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dc.contributor.advisorOwens, David William
dc.creatorSteele, Craig William
dc.date.accessioned2020-09-02T20:37:16Z
dc.date.available2020-09-02T20:37:16Z
dc.date.issued1986
dc.identifier.urihttps://hdl.handle.net/1969.1/DISSERTATIONS-16982
dc.descriptionTypescript (photocopy).en
dc.description.abstractA new bioassay for assessing the behavioral responses of aquatic animals to chemical stimulants is described. The assay combines an octagonal fluviarium, capable of providing up to eight discrete plumes of treated water, with a video-based data acquisition system and with statistical and ethological descriptors of the behavior. Behavioral responses of zebra fish to various concentrations of alanine, copper and copper-alanine mixtures are presented. Groups of four fish were most responsive to alanine. Groups of two, six and eight fish were significantly less responsive than either groups of four fish or single fish, but were not significantly different from each other. These results are discussed in terms of social facilitation, social interference, conflict inhibition, leader-follower associations and "optimal" group size. The behavior of zebra fish encountering 0.1 and 0.01 mg liter⁻¹ (ppm) copper was similar, although there were significantly fewer entries into the plume of 0.1 ppm copper. Significant avoidance of both concentrations of copper was indicated by all statistical descriptors. Ethologically, the most extreme avoidance response was observed in these fish at both concentrations. Although a detection response was observed, no significant avoidance by zebra fish of 0.001 ppm copper was found. Responses to this concentration of copper were not significantly different from the responses of control fish. Five mixtures of copper and alanine were examined for their behavior-altering effects. The most important results, ecologically, were for the alanine +0.001 ppm copper mixtures. A concentration of a pollutant not eliciting statistically detectable avoidance by itself (i.e., 0.001 ppm copper) inhibits previously-observed exploratory feeding behavior released by 10⁻³ and 10⁻⁴ M alanine. It is hypothesized that this phenomenon is due either to masking of alanine by copper through competition at the receptor site, complexing of copper with alanine (thus decreasing the effective concentration of alanine available for detection by the fish) and/or by altering the "chemical search image" of zebra fish for alanine or alanine-containing food items.en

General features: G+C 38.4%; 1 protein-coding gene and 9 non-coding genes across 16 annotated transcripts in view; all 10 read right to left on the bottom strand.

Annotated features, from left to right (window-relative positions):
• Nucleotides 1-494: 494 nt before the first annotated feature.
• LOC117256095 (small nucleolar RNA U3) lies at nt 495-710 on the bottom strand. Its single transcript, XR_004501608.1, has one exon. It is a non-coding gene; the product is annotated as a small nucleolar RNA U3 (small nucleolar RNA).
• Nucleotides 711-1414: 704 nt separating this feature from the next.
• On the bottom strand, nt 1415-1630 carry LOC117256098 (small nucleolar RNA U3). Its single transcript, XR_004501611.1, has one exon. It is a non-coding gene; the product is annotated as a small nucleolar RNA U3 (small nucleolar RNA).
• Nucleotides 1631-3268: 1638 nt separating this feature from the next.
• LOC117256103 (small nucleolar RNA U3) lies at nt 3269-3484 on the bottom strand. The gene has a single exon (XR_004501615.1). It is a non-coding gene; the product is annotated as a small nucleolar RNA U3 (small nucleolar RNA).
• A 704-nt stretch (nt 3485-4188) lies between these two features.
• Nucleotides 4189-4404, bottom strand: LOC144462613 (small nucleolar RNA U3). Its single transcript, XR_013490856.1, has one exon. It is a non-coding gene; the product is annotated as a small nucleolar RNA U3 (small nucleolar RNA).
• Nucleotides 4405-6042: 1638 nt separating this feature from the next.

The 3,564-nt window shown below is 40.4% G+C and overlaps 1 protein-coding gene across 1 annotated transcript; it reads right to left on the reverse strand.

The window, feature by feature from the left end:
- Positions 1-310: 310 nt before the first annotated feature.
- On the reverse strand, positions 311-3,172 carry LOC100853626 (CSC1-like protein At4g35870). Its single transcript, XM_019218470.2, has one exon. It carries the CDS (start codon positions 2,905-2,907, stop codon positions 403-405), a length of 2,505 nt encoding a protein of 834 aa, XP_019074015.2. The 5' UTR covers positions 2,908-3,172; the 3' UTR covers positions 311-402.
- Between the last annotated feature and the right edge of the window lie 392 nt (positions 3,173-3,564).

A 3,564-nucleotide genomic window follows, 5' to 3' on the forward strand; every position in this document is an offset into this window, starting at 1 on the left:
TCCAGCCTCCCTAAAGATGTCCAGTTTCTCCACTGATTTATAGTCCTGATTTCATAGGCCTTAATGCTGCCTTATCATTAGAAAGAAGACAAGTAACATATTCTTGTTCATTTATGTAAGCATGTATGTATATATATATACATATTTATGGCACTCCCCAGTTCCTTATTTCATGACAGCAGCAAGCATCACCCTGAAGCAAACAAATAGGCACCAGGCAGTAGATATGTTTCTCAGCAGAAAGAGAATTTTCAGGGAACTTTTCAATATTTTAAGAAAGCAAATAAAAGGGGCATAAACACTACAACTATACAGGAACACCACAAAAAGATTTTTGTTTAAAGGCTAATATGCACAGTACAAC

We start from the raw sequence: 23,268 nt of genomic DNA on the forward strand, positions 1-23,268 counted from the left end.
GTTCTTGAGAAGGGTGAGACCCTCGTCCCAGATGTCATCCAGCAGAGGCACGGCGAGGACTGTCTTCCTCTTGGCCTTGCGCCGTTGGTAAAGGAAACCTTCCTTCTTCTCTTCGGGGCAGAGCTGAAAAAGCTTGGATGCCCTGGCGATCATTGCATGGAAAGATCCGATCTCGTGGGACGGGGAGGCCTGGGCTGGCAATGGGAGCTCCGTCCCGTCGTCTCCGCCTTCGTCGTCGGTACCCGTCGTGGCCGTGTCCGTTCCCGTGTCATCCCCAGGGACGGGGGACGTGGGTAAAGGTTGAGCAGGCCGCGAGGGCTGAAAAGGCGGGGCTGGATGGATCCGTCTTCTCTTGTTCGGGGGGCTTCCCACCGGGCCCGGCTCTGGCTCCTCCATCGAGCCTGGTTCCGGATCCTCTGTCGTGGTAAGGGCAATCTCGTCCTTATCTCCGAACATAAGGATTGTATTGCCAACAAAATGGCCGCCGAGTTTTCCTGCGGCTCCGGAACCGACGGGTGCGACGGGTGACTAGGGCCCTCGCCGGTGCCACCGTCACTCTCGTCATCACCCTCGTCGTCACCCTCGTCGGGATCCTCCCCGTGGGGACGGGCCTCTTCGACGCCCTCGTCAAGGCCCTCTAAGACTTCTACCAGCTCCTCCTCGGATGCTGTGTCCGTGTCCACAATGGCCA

dc.format.extentxiii, 220 leavesen
dc.format.mediumelectronicen
dc.format.mimetypeapplication/pdf
dc.language.isoeng
dc.rightsThis thesis was part of a retrospective digitization project authorized by the Texas A&M University Libraries. Copyright remains vested with the author(s). It is the user's responsibility to secure permission from the copyright holder(s) for re-use of the work beyond the provision of Fair Use.en
dc.rights.urihttp://rightsstatements.org/vocab/InC/1.0/
dc.subjectMajor zoologyen
dc.subject.classification1986 Dissertation S814
dc.subject.lcshChemoreceptorsen
dc.subject.lcshZebra danioen
dc.subject.lcshBehavioren
dc.subject.lcshAquatic animalsen
dc.subject.lcshEffect of water pollution onen
dc.subject.lcshFishesen
dc.subject.lcshResearchen
dc.titleResponses of zebra fish, Brachydanio rerio, to behavior-altering chemicalsen
dc.typeThesisen
thesis.degree.disciplineZoologyen
thesis.degree.grantorTexas A&M Universityen
thesis.degree.nameDoctor of Philosophyen
thesis.degree.namePh. D. in Zoologyen
thesis.degree.levelDoctorialen
dc.contributor.committeeMemberFife, William P.
dc.contributor.committeeMemberMatis, James H.
dc.contributor.committeeMemberNeill, William H.
dc.type.genredissertationsen
dc.type.materialtexten
dc.format.digitalOriginreformatted digitalen
dc.publisher.digitalTexas A&M University. Libraries
dc.identifier.oclc17630651


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